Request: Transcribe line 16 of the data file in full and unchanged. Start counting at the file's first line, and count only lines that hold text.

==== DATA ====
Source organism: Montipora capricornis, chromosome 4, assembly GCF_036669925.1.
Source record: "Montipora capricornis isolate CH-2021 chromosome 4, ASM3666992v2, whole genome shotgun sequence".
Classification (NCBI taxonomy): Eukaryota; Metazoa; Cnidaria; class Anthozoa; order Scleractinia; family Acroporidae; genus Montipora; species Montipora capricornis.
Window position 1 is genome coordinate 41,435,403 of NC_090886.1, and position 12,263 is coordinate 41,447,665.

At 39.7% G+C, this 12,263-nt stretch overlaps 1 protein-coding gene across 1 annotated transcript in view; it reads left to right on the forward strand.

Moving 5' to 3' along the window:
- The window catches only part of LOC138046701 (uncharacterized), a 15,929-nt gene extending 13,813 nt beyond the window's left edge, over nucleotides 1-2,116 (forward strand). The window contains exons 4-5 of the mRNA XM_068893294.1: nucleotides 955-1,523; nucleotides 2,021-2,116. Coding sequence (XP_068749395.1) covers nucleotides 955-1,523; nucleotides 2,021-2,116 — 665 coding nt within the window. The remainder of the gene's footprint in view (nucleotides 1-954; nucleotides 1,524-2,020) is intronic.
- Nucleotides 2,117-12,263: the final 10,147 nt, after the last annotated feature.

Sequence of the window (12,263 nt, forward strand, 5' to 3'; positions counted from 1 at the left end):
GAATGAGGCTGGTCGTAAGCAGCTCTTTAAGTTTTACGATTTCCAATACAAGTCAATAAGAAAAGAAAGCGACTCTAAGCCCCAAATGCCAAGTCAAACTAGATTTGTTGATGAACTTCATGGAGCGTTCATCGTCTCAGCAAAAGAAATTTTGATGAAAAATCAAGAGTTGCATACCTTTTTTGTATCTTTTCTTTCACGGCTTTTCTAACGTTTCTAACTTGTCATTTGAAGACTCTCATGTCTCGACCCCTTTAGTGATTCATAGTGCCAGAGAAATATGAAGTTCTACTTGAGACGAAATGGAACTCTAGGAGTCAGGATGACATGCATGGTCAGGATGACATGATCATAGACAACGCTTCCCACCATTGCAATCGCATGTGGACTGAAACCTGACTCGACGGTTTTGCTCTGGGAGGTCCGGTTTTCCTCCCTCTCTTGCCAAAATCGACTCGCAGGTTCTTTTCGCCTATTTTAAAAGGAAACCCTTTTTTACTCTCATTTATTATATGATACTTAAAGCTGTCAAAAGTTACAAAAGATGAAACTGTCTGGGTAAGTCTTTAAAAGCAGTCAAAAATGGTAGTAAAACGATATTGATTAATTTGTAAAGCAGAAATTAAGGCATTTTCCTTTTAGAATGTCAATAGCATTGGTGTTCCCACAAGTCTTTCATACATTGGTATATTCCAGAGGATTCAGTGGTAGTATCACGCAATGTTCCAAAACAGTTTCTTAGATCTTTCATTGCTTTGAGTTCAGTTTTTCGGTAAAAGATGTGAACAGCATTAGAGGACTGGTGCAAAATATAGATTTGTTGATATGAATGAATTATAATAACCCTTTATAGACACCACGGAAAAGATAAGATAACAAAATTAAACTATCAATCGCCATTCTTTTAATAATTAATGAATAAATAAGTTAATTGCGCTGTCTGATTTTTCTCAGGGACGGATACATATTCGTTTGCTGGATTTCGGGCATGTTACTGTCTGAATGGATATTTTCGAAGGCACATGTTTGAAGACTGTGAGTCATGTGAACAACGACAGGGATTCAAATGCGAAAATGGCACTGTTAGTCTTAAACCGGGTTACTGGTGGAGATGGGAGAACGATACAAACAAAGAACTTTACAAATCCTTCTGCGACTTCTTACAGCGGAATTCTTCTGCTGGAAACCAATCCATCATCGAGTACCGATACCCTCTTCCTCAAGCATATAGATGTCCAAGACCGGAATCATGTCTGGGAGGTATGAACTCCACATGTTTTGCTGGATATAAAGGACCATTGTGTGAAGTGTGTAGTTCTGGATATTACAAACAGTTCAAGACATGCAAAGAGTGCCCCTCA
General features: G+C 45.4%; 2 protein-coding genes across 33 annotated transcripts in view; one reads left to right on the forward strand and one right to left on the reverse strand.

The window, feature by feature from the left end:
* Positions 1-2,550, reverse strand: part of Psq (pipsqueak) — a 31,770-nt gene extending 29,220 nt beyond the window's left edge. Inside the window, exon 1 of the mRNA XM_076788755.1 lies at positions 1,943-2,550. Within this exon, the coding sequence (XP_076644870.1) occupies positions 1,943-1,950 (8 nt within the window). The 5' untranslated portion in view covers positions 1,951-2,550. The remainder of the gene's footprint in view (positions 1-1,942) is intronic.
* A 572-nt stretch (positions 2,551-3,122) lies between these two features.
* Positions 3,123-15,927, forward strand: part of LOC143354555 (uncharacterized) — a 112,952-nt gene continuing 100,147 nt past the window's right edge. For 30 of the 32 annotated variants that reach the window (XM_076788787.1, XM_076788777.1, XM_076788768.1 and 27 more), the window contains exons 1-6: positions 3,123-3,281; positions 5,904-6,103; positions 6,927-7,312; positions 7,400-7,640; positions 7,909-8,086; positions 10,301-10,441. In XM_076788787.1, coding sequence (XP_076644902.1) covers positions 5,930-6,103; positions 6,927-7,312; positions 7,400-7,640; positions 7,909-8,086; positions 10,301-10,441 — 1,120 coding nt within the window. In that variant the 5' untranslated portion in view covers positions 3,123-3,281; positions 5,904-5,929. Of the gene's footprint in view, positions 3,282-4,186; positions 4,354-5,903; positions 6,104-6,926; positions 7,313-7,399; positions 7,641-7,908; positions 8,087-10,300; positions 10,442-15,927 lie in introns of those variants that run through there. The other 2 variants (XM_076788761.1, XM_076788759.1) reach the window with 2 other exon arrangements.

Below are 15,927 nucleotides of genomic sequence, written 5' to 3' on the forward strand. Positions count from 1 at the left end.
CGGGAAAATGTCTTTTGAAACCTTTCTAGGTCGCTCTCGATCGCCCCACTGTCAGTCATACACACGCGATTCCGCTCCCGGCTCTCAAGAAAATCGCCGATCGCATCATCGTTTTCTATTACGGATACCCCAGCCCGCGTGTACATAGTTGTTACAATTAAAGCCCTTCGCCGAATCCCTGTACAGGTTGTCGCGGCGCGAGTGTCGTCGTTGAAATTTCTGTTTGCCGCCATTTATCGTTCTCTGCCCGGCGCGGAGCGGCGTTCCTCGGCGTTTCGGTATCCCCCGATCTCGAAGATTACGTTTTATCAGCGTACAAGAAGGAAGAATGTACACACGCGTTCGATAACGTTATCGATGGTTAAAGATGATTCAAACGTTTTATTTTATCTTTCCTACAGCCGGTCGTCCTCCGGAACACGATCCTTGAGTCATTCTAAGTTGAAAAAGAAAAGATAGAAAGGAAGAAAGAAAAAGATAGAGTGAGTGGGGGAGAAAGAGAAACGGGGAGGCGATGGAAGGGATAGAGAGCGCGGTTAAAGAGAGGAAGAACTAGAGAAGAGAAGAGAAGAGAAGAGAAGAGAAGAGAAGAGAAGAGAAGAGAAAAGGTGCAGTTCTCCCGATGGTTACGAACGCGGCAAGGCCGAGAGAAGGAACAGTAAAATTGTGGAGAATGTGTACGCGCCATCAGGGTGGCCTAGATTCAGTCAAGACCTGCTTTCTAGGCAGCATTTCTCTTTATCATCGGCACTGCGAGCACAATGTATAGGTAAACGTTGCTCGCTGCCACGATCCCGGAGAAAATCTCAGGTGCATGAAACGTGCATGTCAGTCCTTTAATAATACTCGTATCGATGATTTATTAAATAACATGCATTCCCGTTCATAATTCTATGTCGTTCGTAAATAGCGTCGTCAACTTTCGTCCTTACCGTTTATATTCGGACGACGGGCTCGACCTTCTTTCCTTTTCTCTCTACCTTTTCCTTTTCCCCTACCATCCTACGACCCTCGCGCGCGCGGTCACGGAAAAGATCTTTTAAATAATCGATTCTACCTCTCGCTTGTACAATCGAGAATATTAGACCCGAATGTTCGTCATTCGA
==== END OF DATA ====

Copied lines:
Below are 15,927 nucleotides of genomic sequence, written 5' to 3' on the forward strand. Positions count from 1 at the left end.